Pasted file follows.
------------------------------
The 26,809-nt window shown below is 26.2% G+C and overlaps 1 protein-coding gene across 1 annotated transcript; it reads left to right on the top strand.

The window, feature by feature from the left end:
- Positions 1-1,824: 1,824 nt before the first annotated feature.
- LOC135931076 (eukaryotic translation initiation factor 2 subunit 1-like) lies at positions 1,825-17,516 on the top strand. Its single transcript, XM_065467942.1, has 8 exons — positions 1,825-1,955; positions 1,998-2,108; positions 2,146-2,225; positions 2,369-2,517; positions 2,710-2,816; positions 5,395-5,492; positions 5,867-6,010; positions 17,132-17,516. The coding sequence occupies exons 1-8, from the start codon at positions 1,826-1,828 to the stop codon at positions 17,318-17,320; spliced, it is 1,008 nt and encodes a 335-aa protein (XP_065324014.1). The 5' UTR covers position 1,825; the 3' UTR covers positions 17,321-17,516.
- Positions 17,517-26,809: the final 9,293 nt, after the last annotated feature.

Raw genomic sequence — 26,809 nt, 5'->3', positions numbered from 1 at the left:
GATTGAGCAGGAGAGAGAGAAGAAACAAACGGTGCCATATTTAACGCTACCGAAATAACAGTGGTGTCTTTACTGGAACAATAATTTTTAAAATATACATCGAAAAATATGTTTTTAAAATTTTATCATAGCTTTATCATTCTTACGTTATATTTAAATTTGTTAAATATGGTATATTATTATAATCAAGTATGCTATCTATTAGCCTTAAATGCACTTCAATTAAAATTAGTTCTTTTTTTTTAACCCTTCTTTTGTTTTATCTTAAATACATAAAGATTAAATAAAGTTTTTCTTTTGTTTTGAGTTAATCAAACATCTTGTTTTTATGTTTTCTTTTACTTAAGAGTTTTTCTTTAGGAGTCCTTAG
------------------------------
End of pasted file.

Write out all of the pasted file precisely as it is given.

The 26,809-nt window shown below is 26.2% G+C and overlaps 1 protein-coding gene across 1 annotated transcript; it reads left to right on the top strand.

The window, feature by feature from the left end:
- Positions 1-1,824: 1,824 nt before the first annotated feature.
- LOC135931076 (eukaryotic translation initiation factor 2 subunit 1-like) lies at positions 1,825-17,516 on the top strand. Its single transcript, XM_065467942.1, has 8 exons — positions 1,825-1,955; positions 1,998-2,108; positions 2,146-2,225; positions 2,369-2,517; positions 2,710-2,816; positions 5,395-5,492; positions 5,867-6,010; positions 17,132-17,516. The coding sequence occupies exons 1-8, from the start codon at positions 1,826-1,828 to the stop codon at positions 17,318-17,320; spliced, it is 1,008 nt and encodes a 335-aa protein (XP_065324014.1). The 5' UTR covers position 1,825; the 3' UTR covers positions 17,321-17,516.
- Positions 17,517-26,809: the final 9,293 nt, after the last annotated feature.

Raw genomic sequence — 26,809 nt, 5'->3', positions numbered from 1 at the left:
GATTGAGCAGGAGAGAGAGAAGAAACAAACGGTGCCATATTTAACGCTACCGAAATAACAGTGGTGTCTTTACTGGAACAATAATTTTTAAAATATACATCGAAAAATATGTTTTTAAAATTTTATCATAGCTTTATCATTCTTACGTTATATTTAAATTTGTTAAATATGGTATATTATTATAATCAAGTATGCTATCTATTAGCCTTAAATGCACTTCAATTAAAATTAGTTCTTTTTTTTTAACCCTTCTTTTGTTTTATCTTAAATACATAAAGATTAAATAAAGTTTTTCTTTTGTTTTGAGTTAATCAAACATCTTGTTTTTATGTTTTCTTTTACTTAAGAGTTTTTCTTTAGGAGTCCTTAG